In the Press
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Thursday, July 2, 2020How Chief Justice Roberts Solved His Abortion Dilemma — A Commentary by Linda Greenhouse ’78 MSL NYTimes.com
Wednesday, July 1, 2020Taking China to Court Over the Coronavirus The Lawfare Podcast
Tuesday, June 30, 2020With Books and New Focus, Mellon Foundation to Foster Social Equity The New York Times
Wednesday, March 13, 2019
MFIA Files Amicus Brief in SCOTUS Gerrymandering Case
Partisan gerrymandering is poised to be one of the most high profile topics before the Supreme Court this year, and will be decided in two upcoming cases: Lamone v. Benisek and Rucho v. Common Cause. Both cases give the Court a chance to rule that partisan gerrymandering, colloquially described as “representatives picking their voters instead of voters picking their representatives,” violates the Constitution.
The Media Freedom and Information Access (MFIA) Clinic, on behalf of the Floyd Abrams Institute for Freedom of Expression at Yale Law School, recently filed an amicus brief opposing partisan gerrymandering on the grounds that it violates the First Amendment. The brief argues that the First Amendment forbids state legislatures from discriminating against voters “with disfavored views” via redistricting, the process of redrawing the boundaries of voting districts. The MFIA brief takes the view that just because states are acting within their constitutional authority to create these voting districts, doesn’t mean the Court can’t rule that the partisan process of dividing these districts violates voters’ rights to free speech.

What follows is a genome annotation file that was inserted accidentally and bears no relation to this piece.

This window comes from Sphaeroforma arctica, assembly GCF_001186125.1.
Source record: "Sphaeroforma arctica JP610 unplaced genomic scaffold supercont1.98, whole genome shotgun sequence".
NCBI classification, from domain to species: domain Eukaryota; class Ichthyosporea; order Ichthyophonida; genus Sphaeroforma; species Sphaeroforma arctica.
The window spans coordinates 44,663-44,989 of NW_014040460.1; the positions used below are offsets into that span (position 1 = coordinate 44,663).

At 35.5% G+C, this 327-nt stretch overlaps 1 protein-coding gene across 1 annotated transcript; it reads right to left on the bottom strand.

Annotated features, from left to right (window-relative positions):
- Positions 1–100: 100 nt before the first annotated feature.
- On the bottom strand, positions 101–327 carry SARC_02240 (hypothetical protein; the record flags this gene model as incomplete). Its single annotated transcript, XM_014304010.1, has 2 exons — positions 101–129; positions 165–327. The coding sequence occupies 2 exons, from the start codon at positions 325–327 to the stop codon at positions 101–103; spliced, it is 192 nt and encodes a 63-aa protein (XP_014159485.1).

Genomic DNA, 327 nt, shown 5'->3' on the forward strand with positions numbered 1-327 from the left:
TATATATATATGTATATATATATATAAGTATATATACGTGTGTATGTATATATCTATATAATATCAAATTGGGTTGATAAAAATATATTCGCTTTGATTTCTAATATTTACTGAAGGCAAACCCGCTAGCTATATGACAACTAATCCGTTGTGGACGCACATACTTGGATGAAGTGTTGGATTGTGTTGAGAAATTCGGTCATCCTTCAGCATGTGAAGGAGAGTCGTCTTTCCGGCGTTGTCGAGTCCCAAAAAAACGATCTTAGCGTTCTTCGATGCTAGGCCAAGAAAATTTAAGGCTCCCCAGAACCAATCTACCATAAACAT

MFIA contends that voting is political speech and that partisan gerrymandering attempts to limit that speech. When citizens cast their ballots, they send a message — to candidates, to public officials, and to their fellow citizens — about their beliefs, political positions, and policy views. For example, it’s been reported that 60% of voters in the 2018 midterm election used their votes “to send a message about the president.”
If a citizen expressed these views in any other medium — whether a book, a movie, an anonymous leaflet, a petition, or a campaign advertisement — they would be protected by the First Amendment as political speech. Voting is simply another manner by which citizens express that speech, explained Yale Law School Clinical Lecturer in Law Francesca Lina Procaccini, an attorney with the Clinic.
The Constitution forbids the government from picking winners and losers when it comes to the game of political speech. It’s obvious that the Constitution forbids states from discounting votes outright for a candidate of one political party by, say, 20% to ensure its preferred candidate wins the election. But that’s exactly how partisan gerrymandering operates, according to Yale Law student Simon Brewer ’20: by minimizing the political strength of votes for disfavored candidates and political views.
It’s well documented that both Democrats and Republicans engage in partisan gerrymandering when it works to their advantage. The MFIA brief argues that by applying even-handed free speech principles, the Court can end the practice entirely. “Citizens shouldn’t have to depend on government approval of their speech to avoid adverse consequences,” said Procaccini. “That is the very essence of what the First Amendment protects against.”
The underlying legal principles at play throughout these partisan gerrymandering cases fit with the Clinic’s long-standing goal to increase government transparency, defend the essential work of news gatherers, and protect freedom of expression. The Clinic provides pro bono legal services, pursues impact litigation and develops policy initiatives in line with those principles.
by Leah Ferentinos